Is Relief from Overdraft Fees in Sight?

Consumer Bureau taking action to rein-in excessive bank fees

Andy Spears


Photo by Jack Cohen on Unsplash

In a recent blog post, the Consumer Financial Protection Bureau (CFPB) indicated it is taking action to protect consumers from excessive banking fees, especially overdraft and insufficient funds fees.

The move comes following the release of two reports on banking practices and is designed to improve the customer experience at banks.

As the CFPB noted:

“These often exploitative and hidden fees can have a significant impact on a family’s bank account, and as a result, we have been closely monitoring those institutions.”

Specifically, the CFPB is examining five key metrics on the customer experience in banking. These include:

Total annual dollar amount consumers receive in overdraft coverage compared to the amount of fees charged.

Annual dollar amount of overdraft fees charged per active checking account.

Annual dollar amount of NSF fees charged per active checking account.

Prevalence of frequent overdrafters: the share of active checking accounts with more than 6 and more than 12 overdraft and/or NSF fees per year.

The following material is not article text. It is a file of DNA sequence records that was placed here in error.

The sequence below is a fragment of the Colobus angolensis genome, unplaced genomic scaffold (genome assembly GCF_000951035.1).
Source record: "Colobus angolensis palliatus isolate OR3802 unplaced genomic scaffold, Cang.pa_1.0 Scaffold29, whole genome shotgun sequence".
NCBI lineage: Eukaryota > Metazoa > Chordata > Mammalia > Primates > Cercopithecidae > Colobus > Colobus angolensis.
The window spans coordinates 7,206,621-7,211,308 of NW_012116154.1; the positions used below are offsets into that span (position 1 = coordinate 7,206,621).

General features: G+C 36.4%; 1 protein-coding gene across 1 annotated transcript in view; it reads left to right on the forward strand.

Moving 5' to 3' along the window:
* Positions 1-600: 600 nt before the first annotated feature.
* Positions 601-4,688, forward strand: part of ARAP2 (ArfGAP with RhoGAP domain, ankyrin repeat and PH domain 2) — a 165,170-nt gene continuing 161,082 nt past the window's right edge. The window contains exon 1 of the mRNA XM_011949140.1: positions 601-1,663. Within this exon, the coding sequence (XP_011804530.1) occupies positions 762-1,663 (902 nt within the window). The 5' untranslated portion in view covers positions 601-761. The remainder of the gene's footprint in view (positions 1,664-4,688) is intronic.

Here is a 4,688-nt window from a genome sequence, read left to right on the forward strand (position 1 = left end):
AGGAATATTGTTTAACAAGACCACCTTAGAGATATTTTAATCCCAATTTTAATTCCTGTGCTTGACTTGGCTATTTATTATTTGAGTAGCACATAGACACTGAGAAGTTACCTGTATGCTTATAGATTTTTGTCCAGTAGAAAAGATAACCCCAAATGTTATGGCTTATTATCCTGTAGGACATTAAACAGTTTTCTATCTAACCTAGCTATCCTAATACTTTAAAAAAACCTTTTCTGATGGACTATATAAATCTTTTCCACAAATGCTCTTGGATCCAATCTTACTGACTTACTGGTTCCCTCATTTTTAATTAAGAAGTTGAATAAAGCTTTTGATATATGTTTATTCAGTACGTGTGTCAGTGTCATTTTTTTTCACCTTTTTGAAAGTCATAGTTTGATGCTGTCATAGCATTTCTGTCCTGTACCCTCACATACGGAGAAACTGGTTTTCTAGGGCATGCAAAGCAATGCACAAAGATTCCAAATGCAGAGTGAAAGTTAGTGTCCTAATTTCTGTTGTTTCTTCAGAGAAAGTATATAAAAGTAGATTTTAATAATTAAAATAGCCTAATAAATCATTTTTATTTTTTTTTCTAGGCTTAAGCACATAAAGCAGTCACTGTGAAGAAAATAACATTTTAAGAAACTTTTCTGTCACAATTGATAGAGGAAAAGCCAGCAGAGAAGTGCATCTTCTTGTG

Share of active checking accounts that are opted into overdraft programs for ATM and one-time debit transactions

Finally, the CFPB noted that a number of banks are already moving away from or reducing overdraft and NSF fees.

“We’re encouraged that some banks and credit unions are competing for consumers’ business by changing their overdraft and NSF programs. We will evaluate how these changes are implemented. Many banks have yet to improve their practices. Our hope is that by the Bureau collecting and sharing these metrics, institutions can better understand the impact of their overdraft practices on their consumers relative to their peers, and that this knowledge further boosts competition and improves outcomes for American families.”

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Andy Spears

Writer and policy advocate living in Nashville, TN —Public Policy Ph.D. — writes on education policy, consumer affairs, and more . . .